This post describes the history of the Norwegian Lice Jacket, its knitting technique, traditional colors, and patterns as well as embellishments. Furthermore, it includes how to style the garment. Learn also in which climate zones the piece is worth the investment, and how to get an original when Norway is not on your travel list.
Disclosure: This post has affiliate links.
Note: Terms indicated with * are explained in the High Latitude Style Glossary.
A traditional and probably the most famous Norwegian sweater is the so-called Norwegian lusekofte (“lice jacket”) sweater. This sweater type goes back to the Setesdal, a region along the Otra river valley in southern Norway. Therefore, it is also referred to as “setesdalgenser” which means Setesdal sweater in English.
In the 8th to 11th, i.e. prior to the Vikings, this region consisted of petty kingdoms leading to the development of local traditions for identification. While complex terrain and many borders (with customs) meant difficult travel, trade and isolation, they also preserved traditional culture. Therefore, there exist many different pattern to knit this type of sweater.
Traditionally, these sweaters were men’s working clothes. Still today, wearing this sweater with a shirt and tie counts as business attire in Norway. Today they are worn by everyone alike. Paintings and photographs suggest that variations of this sweater existed already in the 19th century. Norwegian textile designer Annemor Sundbø collected many old photographs and newspaper articles of Lusekofte designs for her book (see references),
Description of the Traditional Knitting Technique and Embellishments
Norwegian sweaters and jackets were hand-knitted on round needles or five double pointed needles applying a similar knitting technique as for the original Fair Isle sweaters to create the pattern. Today, a variety of colors, and often more than two colors are used. According to old paintings and photos, originally the Norwegian sweater had white wool on the bottom, and the pattern was knitted with two yarns, usually black/gray and white.
The alternative use and catching of yarns create the pattern including insulation* for the wearer. Consequently, the jacket provides thermal comfort for a longer time than a single yarn knitted jacket. Norwegian jackets also have unique decorative embroidery around the neck, along the closure, and cuffs. Traditionally, the embroidery differed among regions.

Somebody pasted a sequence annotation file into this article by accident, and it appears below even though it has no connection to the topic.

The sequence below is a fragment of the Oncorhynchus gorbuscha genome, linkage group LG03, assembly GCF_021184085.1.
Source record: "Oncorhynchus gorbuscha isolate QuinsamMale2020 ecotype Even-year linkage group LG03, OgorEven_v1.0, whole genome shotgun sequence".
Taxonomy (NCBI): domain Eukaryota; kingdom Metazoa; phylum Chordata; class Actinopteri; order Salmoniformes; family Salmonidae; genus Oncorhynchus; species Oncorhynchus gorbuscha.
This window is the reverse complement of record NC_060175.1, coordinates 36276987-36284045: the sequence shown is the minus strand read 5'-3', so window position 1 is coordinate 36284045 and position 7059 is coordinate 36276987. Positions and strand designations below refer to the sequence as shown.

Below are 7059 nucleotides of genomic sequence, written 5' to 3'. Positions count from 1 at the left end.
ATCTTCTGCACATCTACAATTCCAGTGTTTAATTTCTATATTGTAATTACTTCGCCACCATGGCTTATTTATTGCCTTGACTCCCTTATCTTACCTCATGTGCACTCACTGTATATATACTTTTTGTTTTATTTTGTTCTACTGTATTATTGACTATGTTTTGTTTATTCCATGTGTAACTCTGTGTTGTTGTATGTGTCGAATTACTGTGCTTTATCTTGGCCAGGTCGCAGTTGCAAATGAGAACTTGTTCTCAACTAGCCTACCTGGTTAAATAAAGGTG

Today, often silver buttons replace the silver-colored hooks and loops as closure. Historically, Norwegian clothes relied on brooches for closure. More on Norwegian attire.
The Norwegian Lice Jacket Is Great for Rainy/Snowy Cool/Cold Winter Climates
Norway has three different climate regions. At high altitudes and in Spitzbergen, snow and ice dominate. In Norway, precipitation varies between 19.7 and 118.1 inches (500 and 3000 mmm) per year with most of the rain along the coast, and snow inland in winter. The southern part has warm temperate humid climate. Four or more months have monthly mean temperatures above 50F (10°C). The mid- and northern part experience less than four months with means above 50F.
Therefore, the lice jacket is great for dressing in the Pacific Northwest, Southeast Alaska, British Columbia, and other regions with similar weather conditions.
In cold climate regions, they are office appropriate with wool slacks or wool skirts, boots and tights in business casual style work places. In these regions, a lice jacket styled with dark blue or colored jeans is also a great alternative for Casual Friday outfits.
Many large cities have outdoor related stores with traditional clothing lines like Dale of Norway.
On Etsy, you can find sellers that knit custom-made versions. There you can also look for vintage original Norwegian Lice Jackets at affordable pieces. Search, for instance, for Dale of Norway or browse vendors in the slideshow below.
Tip: Knitters can buy an affordable book on the pattern for DIY.
More on the fashion history of sweaters: The tales of the cable knit sweaters.
Kottek, M., Grieser, N., Beck, C., Rudolf, B., and Rubel, F., 2006. World Map of the Köppen-Geiger climate classification updated. Meteorologische Zeitschrift, Vol. 15, No. 3, 259-263.
Mölders, N., 2019. Outdoor Universal Thermal Comfort Index Climatology for Alaska, Atmosphere and Climate Sciences, DOI: 10.4236/acs.2019.94036
Roald, W., Sibbern Bohn, A., 2020. Norwegian Knitting Designs – 90 Years Later: A New Look at the Classic Collection of Scandinavian Motifs and Patterns. Trafalgar Square Books. pp. 227.
Sundbø, A., 2001. Setesdal Sweaters the History of the Norwegian Lice Pattern. Torridal Tweed, pp. 159.
Photos: N. Mölders
© 2013-2023 Nicole Mölders | All rights reserved